It appears now that Dover won’t be able to replace its aging high school anytime soon.
In fact, if I’m feeling the community’s pulse correctly, it might be years before voters believe they are economically healthy enough to cast a “yes” vote in favor of even a low-budget renovation as in this lone bullet point:
–Low-budget renovation – Tear down the 1915 portion of the high school. Place modular classrooms on subsequent empty lot.
Don’t laugh. It might come to that.
According to the Columbus Dispatch, the state has spent $10 billion constructing new schools across Ohio and figures it’s only half done. In all cases and based on how poor or wealthy a district is, the state arrives at a grant amount. The catch is that the grant amount is never enough to cover the entire cost, so the local taxpayers have to kick in some more.
Dover was scheduled to receive $9.5 million in state funds to build a new high school. The district planned for a $47 million facility on a new site in the north end of the city and placed a 6.9-mill levy on last November’s ballot to cover the local share.
It was thumped.
Newark City Schools is anticipating the opening this fall of its new $39 million high school, which replaces a series of buildings constructed primarily in the ’60s. If those buildings were deemed outdated, one can only imagine the adjectives that could be used to describe Dover’s 1915 wing.
In the past, I preferred “decrepit,” but there’s a host of other apt words, including “awful,” “pitiful,” “dangerous” and “depressing.”
Anyway, Newark endured a few years of disruptions and modular units as the new school was constructed on the old site. The kids who endured it all won’t get to study in the new building because they’ve graduated, so naturally there was a level of discontent, according to another story in the Dispatch.
Newark’s new high school is part of a $144 million school building/renovation project in the city, which should provide state of the art facilities for each of Newark’s schoolchildren no matter what their age. Newark taxpayers footed 49 percent of the bill.
Likewise, there’s a generation of Dover kids – they’re in grade school and middle school now – which won’t get to study in a new high school because the community has shown little interest in building one. And they are studying in school buildings that were last updated two decades ago.
Dover’s Board of Education now has to turn its attention to getting renewal levies passed – no longer a slam dunk at the ballot box – so that means further attempts to build a new school are on hold.
I have always believed that communities go the way of their schools. If a community has good schools, it will attract people who want to invest in it. The story is told of several executives who were transferred to a Dover manufacturing facility but opted to buy homes in Stark County’s Jackson Township rather than in Dover after looking at Dover’s aging school buildings, particularly the high school.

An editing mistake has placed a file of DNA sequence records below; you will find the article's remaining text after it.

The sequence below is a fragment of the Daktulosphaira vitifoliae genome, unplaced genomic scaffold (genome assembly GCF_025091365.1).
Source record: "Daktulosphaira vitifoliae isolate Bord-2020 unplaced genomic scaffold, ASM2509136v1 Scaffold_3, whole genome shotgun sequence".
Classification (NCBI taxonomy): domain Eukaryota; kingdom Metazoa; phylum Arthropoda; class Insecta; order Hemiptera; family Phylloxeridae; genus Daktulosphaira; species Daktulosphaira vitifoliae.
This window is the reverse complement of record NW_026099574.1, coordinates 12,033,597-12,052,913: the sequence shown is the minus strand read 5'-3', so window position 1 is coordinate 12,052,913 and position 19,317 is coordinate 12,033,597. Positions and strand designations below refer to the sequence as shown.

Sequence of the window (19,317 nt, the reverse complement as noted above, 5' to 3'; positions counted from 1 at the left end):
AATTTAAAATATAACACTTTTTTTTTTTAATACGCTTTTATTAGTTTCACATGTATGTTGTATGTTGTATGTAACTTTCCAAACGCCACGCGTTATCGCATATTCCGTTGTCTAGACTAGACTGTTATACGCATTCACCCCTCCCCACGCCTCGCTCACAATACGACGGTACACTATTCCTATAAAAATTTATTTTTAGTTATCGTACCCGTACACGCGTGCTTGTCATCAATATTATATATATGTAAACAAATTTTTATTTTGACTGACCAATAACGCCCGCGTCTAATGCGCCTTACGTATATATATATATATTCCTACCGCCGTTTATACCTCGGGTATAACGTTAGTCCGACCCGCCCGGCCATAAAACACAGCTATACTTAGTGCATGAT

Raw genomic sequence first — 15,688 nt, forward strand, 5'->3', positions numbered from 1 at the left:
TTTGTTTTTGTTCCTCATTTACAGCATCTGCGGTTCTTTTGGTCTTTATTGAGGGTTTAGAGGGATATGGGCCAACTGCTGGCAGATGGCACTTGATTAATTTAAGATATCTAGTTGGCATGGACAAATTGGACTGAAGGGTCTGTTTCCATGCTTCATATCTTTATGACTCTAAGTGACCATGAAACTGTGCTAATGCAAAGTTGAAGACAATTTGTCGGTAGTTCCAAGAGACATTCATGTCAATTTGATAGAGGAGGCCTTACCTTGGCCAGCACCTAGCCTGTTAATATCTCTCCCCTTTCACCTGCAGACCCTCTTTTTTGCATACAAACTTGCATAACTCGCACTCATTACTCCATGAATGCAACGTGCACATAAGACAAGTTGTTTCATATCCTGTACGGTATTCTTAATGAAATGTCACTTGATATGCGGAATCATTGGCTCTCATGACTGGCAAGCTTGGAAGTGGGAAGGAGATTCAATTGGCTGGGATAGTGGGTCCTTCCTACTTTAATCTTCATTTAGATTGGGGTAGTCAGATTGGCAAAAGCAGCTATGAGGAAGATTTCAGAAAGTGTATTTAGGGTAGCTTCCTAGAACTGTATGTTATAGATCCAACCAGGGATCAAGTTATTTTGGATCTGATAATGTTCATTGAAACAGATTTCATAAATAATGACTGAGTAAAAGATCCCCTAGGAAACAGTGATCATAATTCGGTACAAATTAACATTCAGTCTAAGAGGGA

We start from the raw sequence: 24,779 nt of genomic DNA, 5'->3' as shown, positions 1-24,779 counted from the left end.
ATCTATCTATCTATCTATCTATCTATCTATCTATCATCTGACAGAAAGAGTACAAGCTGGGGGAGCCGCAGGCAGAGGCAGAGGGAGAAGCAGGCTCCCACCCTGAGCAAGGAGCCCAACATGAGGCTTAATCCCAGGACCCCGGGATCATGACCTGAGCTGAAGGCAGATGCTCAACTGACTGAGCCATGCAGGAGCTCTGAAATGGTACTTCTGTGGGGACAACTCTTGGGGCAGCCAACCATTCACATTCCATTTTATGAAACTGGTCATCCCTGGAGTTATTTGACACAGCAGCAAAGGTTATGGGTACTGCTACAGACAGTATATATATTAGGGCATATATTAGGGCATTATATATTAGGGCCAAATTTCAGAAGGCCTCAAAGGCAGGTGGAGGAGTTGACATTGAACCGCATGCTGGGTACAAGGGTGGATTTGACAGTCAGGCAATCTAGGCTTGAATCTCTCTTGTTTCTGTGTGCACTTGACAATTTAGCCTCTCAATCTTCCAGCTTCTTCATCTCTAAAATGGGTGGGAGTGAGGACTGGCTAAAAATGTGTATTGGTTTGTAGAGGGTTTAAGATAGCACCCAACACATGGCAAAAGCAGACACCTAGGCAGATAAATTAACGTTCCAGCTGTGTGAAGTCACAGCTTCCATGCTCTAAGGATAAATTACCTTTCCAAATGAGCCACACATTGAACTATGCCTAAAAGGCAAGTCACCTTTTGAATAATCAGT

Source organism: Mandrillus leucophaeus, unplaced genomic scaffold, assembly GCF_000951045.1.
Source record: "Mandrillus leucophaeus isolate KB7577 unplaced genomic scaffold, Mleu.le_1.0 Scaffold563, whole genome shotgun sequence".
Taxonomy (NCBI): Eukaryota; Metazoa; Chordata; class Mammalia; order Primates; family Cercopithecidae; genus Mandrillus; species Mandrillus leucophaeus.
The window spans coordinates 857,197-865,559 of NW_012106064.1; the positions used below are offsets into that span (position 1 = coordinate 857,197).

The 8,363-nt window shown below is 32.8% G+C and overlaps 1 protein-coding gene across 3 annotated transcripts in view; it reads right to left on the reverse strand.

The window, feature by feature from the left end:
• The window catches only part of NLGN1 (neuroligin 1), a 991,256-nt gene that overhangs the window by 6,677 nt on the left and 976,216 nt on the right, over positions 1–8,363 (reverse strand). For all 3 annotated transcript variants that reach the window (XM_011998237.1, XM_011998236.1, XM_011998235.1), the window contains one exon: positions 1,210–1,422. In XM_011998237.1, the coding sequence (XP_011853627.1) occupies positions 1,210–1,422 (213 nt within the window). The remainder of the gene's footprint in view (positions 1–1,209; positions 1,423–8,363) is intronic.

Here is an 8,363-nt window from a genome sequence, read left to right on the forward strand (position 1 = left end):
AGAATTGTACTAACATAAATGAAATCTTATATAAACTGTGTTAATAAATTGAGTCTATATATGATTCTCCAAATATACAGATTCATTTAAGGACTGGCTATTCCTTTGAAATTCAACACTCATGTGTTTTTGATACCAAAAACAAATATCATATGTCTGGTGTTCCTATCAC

In addition, fewer than a dozen single-family homes worth more than $300,000 have sold in Dover over the past several years, indicating that the community is not attracting residents with higher incomes.
At some point, the community is going to have to invest in the schools’ infrastructure, or live with a general degradation of its surroundings.
Here’s what has to happen soon:
–Young parents need to step up and be heard. They are the stakeholders and their children are the future. We need more young people to get involved on our boards and councils and in service organizations. If young parents are ambivalent about their children’s education, why should anyone else care? Get involved.
–Mayor Richard Homrighausen, City Council members and Dover Board of Education members need to get on the same page. They need a united front. Clearly, City Council’s silence during the campaign last year did not serve the public good.
–Citizens need to get a grip on reality. Dover and New Philadelphia are not mirror images of Camelot. For goodness’ sake, there are many communities that can boast affordable housing, nice parks and are “a great place to raise kids.” (Newark, incidentally, has all that along with new schools).
–Bury the personal vendettas. I hear a lot of “no” voters complain about a school incident involving a son or a daughter that happened decades ago, or that a coach wouldn’t play a well-deserving kid, or that “there are too many administrators” or some other unrelated-to-the-issue issue.
–Accept the fact that you are not an expert. You might think you are, but you’re not. Listen for once. And learn.
OK, I got this off my chest.
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